Bottom’s Dream

April 30, 2006 at 9:11 pm 2 comments

William Shakespeare

Listen

Bottom
[Awaking] When my cue comes, call me, and I will
answer: my next is, 'Most fair Pyramus.' Heigh-ho!
Peter Quince! Flute, the bellows-mender! Snout,
the tinker! Starveling! God's my life, stolen
hence, and left me asleep! I have had a most rare
vision. I have had a dream, past the wit of man to
say what dream it was: man is but an ass, if he go
about to expound this dream. Methought I was–there
is no man can tell what. Methought I was,–and
methought I had,–but man is but a patched fool, if
he will offer to say what methought I had. The eye
of man hath not heard, the ear of man hath not
seen, man's hand is not able to taste, his tongue
to conceive, nor his heart to report, what my dream
was. I will get Peter Quince to write a ballad of
this dream: it shall be called Bottom's Dream,
because it hath no bottom; and I will sing it in the
latter end of a play, before the duke:
peradventure, to make it the more gracious, I shall
sing it at her death.

– Midsummer Night's Dream Act IV Scene 1

A personal favourite.

Which of us has not experienced this? Which of us has not had a vision or an idea fill our heads with wonder, and then fade into the ordinary when we have tried to describe it? Every authentic act of prose or poetry is an attempt to overcome precisely this tongue-tiedness, to reach past the heaviness of language to the transcendent imagination, to the splendour of our dreams.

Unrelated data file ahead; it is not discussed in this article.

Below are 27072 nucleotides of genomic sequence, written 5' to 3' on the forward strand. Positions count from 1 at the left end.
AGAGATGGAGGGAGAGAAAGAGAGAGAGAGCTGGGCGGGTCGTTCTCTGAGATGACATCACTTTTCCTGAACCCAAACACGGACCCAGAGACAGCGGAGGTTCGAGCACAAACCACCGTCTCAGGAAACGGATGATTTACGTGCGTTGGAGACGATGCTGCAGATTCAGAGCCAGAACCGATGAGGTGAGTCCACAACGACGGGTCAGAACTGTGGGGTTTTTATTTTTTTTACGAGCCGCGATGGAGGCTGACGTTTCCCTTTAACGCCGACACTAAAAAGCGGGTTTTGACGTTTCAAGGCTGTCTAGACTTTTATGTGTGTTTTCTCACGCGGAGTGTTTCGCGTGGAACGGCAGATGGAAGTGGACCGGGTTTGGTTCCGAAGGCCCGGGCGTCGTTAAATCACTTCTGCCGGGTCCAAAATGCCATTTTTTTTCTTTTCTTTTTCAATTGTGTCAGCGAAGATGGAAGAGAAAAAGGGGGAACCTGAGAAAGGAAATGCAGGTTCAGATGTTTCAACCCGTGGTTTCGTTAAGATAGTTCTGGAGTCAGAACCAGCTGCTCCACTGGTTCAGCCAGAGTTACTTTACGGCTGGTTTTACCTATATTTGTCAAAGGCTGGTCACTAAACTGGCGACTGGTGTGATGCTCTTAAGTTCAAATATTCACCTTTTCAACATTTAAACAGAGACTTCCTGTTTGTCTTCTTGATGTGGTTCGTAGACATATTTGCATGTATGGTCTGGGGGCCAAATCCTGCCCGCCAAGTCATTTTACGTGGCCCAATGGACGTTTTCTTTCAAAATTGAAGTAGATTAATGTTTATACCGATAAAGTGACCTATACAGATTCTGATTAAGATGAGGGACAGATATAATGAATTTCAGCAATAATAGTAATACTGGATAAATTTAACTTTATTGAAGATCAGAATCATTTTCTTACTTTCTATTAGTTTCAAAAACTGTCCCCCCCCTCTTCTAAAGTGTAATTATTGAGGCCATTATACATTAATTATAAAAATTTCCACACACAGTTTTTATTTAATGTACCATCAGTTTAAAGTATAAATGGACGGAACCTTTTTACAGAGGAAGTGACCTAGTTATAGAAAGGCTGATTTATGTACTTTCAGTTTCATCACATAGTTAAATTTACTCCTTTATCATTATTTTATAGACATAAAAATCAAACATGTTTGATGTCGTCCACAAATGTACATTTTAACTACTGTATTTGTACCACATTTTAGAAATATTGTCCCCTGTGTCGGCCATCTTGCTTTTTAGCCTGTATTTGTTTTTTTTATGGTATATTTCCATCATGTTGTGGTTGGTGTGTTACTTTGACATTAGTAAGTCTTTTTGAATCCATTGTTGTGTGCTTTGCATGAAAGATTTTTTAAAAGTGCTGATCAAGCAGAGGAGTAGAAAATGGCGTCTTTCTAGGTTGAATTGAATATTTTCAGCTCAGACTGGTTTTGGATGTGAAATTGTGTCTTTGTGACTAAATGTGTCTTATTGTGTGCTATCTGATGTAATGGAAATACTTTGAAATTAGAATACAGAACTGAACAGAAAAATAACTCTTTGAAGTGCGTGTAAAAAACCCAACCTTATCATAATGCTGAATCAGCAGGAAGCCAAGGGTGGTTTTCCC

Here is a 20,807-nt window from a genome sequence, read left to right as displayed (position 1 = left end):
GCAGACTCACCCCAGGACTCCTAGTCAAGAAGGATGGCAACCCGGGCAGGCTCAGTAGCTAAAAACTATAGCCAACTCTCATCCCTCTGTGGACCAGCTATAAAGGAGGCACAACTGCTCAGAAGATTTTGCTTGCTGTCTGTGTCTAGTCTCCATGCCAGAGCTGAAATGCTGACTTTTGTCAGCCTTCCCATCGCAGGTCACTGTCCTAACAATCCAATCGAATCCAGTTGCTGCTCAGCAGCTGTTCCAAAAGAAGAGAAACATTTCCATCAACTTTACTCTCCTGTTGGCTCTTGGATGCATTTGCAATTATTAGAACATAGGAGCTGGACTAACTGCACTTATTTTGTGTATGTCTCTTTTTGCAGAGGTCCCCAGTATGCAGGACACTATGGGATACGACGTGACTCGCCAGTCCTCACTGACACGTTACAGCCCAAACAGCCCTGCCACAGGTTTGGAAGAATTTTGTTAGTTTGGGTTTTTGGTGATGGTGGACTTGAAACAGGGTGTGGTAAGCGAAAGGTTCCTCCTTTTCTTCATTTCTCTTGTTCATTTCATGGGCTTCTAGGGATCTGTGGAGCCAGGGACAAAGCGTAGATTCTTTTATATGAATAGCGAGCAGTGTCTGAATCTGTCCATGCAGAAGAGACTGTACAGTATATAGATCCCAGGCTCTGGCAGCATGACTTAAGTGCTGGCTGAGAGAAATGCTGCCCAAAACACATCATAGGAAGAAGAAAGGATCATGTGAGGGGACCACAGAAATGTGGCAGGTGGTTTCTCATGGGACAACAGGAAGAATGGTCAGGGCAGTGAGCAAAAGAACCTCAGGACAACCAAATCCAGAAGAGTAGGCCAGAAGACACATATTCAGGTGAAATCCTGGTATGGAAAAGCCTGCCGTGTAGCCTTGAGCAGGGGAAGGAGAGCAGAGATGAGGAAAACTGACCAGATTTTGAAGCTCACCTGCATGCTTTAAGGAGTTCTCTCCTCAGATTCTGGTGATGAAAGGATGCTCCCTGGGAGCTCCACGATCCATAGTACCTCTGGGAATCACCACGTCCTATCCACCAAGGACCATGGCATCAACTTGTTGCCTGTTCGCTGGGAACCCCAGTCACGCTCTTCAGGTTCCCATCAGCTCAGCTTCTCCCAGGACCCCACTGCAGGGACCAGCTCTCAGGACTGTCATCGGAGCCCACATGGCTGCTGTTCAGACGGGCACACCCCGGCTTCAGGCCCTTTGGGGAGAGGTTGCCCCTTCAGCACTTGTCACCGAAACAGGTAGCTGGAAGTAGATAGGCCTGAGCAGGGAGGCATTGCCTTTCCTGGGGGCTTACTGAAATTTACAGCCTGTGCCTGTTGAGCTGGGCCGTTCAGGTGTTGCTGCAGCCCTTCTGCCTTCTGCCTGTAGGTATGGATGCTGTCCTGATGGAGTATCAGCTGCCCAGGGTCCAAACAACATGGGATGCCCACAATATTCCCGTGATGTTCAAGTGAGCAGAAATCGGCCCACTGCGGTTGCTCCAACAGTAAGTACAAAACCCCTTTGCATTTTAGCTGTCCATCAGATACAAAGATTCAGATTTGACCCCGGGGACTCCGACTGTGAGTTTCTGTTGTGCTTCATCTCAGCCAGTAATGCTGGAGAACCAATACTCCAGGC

There's something very touching about this speech. It is a speech that captures perfectly that sense of transitory wakefulness, that moment when you are both wide awake and still dreaming, that instant before you fade back into the everyday. It is a speech that manages to be both deliciously funny and gently sympathetic, that combines the tender with the ridiculous in a way that is the essence of good comedy.

But most of all, it is, somehow, a very vulnerable speech. There are many, many instances in Shakespeare where he writes of dreams and visions with great skill. Here he resists that temptation, and chooses, instead to be simpler, more artless, even foolish. And it is precisely this vulnerability, this helplessness in the face of great beauty, that makes Bottom's Dream ring so true.

Entry filed under: English, William Shakespeare. Tags: .

Macbeth Act IV Scene 1 All the world’s a stage

2 Comments Add your own

  • 1. Cheshire Cat  |  April 30, 2006 at 11:42 pm

    The artlessness is done with incomparable skill.

    Reply
  • 2. Falstaff  |  May 1, 2006 at 6:27 pm

    cat: Yes, it is, isn’t it.

    Reply

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